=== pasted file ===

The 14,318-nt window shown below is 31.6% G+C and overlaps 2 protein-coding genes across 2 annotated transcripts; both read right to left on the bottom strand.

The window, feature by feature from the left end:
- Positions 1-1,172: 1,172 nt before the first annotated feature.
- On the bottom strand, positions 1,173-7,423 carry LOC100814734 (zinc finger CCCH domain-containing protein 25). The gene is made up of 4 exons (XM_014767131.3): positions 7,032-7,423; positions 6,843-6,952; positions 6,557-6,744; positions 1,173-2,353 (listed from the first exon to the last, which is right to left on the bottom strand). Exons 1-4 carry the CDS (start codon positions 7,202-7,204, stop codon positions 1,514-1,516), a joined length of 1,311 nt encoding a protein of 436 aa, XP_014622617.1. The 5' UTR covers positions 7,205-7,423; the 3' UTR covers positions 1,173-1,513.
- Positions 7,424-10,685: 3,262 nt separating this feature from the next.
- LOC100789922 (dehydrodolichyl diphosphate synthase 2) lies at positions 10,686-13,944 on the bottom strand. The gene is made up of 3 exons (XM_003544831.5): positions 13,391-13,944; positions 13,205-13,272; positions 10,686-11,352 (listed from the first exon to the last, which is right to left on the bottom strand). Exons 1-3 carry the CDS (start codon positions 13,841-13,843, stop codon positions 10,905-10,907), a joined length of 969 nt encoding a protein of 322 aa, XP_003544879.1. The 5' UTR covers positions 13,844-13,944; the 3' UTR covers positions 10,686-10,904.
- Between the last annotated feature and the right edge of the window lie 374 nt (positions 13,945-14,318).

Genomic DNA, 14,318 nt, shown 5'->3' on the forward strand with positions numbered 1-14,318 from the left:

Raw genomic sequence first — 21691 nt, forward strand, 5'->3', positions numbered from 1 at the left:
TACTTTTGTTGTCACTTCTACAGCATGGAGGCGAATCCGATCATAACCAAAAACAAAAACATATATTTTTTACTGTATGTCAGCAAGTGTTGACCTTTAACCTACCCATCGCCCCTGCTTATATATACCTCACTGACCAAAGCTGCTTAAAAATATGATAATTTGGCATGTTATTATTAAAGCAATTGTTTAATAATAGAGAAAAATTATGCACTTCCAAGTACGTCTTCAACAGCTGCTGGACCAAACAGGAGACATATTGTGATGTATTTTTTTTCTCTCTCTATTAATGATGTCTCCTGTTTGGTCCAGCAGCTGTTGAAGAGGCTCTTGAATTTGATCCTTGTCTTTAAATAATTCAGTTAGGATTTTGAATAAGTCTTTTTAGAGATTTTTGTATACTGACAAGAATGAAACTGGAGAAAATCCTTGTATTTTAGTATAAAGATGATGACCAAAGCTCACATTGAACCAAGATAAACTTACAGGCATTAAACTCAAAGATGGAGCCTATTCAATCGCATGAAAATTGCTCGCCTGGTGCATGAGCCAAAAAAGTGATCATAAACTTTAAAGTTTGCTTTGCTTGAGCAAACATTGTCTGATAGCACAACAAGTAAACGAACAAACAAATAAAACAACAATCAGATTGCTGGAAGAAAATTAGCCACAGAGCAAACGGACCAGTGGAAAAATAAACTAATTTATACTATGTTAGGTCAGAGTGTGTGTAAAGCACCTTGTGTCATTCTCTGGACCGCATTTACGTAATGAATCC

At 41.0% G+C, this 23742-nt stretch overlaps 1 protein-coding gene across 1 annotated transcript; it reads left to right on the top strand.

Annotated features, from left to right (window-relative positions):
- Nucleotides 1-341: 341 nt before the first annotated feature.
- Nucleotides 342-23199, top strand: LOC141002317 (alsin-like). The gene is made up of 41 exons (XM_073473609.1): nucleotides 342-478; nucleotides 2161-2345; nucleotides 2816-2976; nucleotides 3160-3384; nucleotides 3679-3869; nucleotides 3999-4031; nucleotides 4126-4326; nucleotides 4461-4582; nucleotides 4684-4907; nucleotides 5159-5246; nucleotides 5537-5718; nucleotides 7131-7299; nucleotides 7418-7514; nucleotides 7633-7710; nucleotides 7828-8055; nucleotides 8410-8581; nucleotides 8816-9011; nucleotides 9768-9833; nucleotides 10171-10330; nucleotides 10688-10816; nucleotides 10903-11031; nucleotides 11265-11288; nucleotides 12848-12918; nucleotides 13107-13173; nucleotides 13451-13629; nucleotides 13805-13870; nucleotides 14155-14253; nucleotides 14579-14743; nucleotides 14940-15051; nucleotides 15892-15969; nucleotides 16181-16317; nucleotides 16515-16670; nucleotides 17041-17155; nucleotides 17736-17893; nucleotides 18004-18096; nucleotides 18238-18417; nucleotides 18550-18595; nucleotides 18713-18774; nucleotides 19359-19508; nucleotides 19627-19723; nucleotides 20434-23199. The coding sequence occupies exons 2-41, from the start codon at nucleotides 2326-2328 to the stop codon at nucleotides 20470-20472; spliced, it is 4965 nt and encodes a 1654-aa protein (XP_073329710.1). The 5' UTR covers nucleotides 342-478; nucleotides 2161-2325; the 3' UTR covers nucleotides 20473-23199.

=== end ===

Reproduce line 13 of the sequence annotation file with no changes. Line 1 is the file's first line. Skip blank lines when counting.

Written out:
- Nucleotides 1-341: 341 nt before the first annotated feature.